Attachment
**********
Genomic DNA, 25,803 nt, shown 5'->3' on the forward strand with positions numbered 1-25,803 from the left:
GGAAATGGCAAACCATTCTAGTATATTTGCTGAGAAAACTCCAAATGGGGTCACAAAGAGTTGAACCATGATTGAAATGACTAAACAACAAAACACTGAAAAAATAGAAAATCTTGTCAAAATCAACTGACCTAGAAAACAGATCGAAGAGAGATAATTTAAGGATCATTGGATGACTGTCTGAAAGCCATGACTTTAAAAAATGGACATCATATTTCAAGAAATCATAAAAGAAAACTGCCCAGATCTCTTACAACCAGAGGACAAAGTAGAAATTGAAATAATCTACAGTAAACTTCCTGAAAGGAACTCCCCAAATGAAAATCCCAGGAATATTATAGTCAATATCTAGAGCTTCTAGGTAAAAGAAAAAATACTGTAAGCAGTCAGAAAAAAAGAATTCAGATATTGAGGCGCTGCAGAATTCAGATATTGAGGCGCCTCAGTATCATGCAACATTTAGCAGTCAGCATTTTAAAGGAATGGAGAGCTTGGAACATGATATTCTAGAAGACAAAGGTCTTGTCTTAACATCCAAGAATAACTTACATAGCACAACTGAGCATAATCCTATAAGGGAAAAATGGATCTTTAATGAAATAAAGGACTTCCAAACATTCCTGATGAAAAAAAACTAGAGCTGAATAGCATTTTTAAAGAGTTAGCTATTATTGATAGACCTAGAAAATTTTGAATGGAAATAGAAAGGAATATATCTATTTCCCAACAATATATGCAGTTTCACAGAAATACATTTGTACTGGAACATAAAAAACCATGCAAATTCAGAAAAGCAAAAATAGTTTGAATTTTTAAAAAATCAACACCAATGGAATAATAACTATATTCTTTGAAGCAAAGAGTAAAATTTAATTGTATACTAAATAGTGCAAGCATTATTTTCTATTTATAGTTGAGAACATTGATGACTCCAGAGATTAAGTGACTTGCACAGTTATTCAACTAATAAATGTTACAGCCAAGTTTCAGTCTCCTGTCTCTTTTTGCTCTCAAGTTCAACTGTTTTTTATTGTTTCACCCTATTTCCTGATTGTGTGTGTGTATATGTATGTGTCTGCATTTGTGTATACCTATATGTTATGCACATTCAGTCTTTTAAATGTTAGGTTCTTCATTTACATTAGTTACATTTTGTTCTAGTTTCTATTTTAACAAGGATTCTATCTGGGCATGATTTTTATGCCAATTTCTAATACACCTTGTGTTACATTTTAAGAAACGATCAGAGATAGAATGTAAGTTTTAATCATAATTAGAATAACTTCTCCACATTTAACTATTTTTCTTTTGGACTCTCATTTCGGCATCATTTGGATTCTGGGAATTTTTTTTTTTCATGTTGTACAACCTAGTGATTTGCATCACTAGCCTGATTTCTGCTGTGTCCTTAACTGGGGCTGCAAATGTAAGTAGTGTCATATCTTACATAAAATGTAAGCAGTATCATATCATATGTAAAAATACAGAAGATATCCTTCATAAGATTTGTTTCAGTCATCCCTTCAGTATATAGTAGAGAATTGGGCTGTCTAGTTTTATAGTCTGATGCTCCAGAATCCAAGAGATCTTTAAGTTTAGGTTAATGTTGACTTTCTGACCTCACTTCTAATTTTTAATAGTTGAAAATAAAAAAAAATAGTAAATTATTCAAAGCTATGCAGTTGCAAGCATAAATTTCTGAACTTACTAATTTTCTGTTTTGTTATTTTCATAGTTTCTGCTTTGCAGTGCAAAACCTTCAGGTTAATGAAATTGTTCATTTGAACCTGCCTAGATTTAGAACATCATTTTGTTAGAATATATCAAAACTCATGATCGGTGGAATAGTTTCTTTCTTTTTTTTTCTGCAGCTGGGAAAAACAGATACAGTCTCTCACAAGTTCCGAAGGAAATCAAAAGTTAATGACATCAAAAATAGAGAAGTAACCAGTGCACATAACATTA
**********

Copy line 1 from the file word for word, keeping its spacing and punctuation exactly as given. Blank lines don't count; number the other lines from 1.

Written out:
Genomic DNA, 25,803 nt, shown 5'->3' on the forward strand with positions numbered 1-25,803 from the left: